Although the bloom is clearly off the rose of Alan Greenspan's legacy, even his meager acknowledgment that he was culpable in bringing about the current crisis on Wall Street through blindered ideology is at least laudable. Personally, my impression of Mr. Greenspan is that he is an honorable man who did what he thought was best; unfortunately, what he thought best was too-easily recognizable as foolhardy to have been left unchallenged as it was. But while his good intentions and his narrow admission of complicity place him head and shoulders above the rest of the right wing cult of no-accountability, the terrible damage from his steady determination to let the foxes police the hen house remains.

All of this is not to say that free markets don't work; they do, but they are cold and dispassionate beasts with no affection for people. A market will indeed naturally seek balance if left to its own devices, but it will also often inflict tremendous human costs in the process. The tragedy of the commons - in which individuals acting independently in their own self-interest ultimately destroy a shared resource from which they mutually benefit - cannot be averted through laissez-faire policy, and we are facing dire consequences in order to prove once again a lesson we should have learned for good, a long time ago.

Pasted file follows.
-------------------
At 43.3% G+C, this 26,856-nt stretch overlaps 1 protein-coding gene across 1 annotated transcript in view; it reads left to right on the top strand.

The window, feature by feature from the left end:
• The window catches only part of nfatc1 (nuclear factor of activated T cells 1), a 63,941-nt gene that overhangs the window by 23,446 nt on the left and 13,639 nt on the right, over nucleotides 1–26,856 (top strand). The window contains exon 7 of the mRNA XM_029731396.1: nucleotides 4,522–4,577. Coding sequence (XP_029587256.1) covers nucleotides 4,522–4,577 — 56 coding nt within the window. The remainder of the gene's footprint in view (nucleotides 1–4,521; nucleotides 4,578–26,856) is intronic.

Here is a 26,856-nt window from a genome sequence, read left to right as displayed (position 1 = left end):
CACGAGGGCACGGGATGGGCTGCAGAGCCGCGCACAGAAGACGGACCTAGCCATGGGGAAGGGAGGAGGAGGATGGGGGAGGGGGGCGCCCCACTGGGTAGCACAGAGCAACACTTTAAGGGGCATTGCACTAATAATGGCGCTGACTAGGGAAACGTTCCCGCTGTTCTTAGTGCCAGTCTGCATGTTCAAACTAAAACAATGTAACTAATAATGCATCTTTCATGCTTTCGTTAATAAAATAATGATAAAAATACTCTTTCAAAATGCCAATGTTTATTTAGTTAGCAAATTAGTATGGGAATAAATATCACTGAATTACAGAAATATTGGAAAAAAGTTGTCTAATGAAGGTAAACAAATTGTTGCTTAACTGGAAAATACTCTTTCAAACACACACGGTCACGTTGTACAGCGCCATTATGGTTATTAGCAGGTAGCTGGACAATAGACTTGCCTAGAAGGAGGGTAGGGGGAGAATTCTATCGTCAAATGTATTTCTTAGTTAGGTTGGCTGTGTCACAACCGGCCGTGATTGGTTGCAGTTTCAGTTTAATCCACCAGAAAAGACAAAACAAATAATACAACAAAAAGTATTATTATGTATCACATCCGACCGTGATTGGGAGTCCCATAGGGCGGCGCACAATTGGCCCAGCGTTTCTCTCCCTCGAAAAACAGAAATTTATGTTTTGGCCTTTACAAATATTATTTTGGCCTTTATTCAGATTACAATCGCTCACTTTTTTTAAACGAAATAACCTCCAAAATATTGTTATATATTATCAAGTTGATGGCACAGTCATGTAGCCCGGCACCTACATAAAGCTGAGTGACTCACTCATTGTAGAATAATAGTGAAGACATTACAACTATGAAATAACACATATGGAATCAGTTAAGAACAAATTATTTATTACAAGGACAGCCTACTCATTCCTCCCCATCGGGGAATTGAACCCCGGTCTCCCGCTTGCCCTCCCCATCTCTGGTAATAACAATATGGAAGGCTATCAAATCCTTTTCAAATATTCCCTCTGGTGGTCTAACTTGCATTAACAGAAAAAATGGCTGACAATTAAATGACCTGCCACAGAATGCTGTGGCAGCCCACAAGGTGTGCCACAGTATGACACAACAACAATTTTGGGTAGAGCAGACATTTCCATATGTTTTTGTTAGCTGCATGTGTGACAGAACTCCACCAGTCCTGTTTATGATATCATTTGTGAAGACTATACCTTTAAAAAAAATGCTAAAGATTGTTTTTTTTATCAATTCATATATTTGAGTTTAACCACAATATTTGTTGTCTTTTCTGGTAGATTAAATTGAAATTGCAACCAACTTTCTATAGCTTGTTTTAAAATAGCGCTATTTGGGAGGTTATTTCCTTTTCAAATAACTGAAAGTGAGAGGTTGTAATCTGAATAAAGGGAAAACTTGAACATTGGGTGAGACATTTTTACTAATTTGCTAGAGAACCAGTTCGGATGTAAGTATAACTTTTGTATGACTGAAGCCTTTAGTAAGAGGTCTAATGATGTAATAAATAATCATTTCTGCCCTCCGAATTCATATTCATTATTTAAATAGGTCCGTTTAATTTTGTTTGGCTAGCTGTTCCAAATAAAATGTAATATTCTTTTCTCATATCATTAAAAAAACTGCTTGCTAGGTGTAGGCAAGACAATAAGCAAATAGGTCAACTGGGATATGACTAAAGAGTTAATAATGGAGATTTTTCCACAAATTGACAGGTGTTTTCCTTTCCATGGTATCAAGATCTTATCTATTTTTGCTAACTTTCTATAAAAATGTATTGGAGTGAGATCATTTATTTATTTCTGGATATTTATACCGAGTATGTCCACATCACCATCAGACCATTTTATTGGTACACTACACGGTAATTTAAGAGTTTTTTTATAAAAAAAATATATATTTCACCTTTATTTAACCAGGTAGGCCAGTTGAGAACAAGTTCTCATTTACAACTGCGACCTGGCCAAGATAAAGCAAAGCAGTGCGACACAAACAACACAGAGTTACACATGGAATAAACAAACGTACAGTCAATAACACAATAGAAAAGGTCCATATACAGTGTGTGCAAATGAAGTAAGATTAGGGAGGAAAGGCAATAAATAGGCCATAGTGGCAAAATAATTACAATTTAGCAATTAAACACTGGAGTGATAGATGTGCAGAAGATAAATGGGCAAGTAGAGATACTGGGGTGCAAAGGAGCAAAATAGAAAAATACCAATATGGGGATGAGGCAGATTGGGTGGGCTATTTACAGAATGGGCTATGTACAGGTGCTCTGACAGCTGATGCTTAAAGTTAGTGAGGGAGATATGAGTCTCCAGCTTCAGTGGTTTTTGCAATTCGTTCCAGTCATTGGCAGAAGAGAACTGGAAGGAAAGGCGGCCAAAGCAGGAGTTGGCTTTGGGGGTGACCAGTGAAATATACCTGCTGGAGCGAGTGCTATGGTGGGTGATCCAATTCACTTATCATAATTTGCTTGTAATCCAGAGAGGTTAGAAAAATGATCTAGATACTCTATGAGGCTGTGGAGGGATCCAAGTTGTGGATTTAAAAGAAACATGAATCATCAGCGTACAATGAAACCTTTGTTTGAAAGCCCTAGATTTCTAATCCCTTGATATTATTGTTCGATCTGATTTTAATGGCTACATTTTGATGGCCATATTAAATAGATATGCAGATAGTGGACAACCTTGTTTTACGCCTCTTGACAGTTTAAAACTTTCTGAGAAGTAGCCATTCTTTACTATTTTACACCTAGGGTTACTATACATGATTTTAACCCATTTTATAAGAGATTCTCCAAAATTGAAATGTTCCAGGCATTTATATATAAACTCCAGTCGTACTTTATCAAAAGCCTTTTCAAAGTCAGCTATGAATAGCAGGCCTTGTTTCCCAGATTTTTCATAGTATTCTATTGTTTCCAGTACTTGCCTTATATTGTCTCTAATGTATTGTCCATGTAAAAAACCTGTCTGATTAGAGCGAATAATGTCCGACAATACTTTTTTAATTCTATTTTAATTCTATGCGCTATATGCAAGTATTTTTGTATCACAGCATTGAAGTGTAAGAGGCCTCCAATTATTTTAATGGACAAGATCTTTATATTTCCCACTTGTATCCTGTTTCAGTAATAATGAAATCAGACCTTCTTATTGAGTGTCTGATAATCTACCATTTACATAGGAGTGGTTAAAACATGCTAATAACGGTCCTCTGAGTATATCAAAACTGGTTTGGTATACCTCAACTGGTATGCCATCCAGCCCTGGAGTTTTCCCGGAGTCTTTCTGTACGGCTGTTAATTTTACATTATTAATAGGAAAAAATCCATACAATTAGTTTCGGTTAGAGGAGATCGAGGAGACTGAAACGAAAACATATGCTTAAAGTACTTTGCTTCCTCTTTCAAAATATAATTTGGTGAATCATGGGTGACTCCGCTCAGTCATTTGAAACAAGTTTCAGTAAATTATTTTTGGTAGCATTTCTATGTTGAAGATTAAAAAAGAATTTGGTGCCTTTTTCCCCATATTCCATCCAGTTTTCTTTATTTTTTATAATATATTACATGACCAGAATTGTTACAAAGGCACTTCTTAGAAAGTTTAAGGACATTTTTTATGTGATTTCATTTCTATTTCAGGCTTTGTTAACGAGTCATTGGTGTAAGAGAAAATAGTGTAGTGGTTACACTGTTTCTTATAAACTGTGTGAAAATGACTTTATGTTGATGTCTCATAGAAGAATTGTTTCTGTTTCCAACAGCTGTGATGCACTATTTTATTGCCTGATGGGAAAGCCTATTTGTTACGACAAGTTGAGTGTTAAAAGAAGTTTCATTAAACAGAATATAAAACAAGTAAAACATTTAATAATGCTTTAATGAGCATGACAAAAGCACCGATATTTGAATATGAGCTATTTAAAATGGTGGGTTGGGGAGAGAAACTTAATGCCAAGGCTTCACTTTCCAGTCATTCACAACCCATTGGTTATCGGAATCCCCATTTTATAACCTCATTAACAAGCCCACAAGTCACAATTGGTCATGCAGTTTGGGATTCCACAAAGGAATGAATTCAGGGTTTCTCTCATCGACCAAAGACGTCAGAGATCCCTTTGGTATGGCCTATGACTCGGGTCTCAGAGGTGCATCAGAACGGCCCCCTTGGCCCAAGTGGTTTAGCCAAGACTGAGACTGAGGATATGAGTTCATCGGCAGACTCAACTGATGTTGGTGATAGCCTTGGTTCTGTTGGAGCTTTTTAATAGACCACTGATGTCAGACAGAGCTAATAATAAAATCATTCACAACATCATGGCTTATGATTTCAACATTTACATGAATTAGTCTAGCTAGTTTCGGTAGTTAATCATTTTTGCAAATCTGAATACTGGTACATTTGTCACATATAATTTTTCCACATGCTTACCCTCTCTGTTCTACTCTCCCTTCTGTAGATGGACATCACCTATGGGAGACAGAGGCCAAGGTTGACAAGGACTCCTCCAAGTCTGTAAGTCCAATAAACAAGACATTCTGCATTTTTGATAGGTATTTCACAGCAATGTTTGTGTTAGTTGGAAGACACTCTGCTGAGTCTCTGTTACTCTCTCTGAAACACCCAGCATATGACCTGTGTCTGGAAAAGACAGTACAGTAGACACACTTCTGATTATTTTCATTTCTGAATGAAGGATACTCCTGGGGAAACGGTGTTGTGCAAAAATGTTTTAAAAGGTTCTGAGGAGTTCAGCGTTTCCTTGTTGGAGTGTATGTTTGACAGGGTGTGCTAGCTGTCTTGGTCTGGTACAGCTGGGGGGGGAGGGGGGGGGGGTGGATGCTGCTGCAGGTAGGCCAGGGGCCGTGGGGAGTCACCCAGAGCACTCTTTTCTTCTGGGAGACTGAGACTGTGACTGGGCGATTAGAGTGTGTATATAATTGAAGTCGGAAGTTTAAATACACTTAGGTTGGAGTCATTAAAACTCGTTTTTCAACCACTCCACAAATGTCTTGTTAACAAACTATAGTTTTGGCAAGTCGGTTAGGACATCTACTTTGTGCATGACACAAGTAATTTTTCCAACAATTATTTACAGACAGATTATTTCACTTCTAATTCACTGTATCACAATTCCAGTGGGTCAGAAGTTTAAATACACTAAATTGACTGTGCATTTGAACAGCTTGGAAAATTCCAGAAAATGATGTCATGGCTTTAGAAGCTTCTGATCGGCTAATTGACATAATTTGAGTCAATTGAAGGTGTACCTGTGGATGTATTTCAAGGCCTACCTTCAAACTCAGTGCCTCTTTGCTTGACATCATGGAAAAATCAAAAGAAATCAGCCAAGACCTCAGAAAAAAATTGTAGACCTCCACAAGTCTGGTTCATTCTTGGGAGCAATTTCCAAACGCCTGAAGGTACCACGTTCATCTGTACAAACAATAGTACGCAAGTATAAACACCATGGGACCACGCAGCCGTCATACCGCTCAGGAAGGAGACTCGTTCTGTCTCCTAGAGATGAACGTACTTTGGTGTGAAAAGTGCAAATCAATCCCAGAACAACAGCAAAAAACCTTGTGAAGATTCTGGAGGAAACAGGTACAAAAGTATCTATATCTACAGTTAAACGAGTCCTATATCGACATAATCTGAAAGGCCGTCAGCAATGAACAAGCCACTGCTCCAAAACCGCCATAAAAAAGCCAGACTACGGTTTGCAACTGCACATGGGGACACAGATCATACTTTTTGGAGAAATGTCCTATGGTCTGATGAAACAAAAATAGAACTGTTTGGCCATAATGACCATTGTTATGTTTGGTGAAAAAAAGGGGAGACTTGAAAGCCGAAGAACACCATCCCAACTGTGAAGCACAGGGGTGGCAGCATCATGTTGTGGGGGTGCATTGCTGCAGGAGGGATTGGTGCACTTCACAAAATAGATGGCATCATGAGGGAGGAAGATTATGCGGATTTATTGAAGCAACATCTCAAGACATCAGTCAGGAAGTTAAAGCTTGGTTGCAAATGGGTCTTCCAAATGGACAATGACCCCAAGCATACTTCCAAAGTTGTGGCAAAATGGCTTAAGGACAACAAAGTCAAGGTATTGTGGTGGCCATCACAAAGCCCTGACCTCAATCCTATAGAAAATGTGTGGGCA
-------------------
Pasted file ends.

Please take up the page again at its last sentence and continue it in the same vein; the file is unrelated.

October 23, 2008

A Visit to the Lone Star State


I'm off to Dallas with my wife to visit friends and family, so there will no posts until next week. Have a great weekend!

October 19, 2008

The Fraudulent Threat of Voter Fraud


During the presidential debate last Wednesday, Republican candidate John McCain pressed his ongoing attack on the Association of Community Organizations for Reform Now (ACORN), an organization focused on advocacy and voter registration for low- and middle-income families, claiming that ACORN "may be perpetrating one of the greatest frauds in voter history in this country, maybe destroying the fabric of democracy." Friday, his running mate, Sarah Palin, kept up the heat, continuing GOP efforts to both tar ACORN as corrupt, and tie the group to Democratic nominee Barack Obama, warning, "We can’t allow leftist groups like ACORN to steal this election."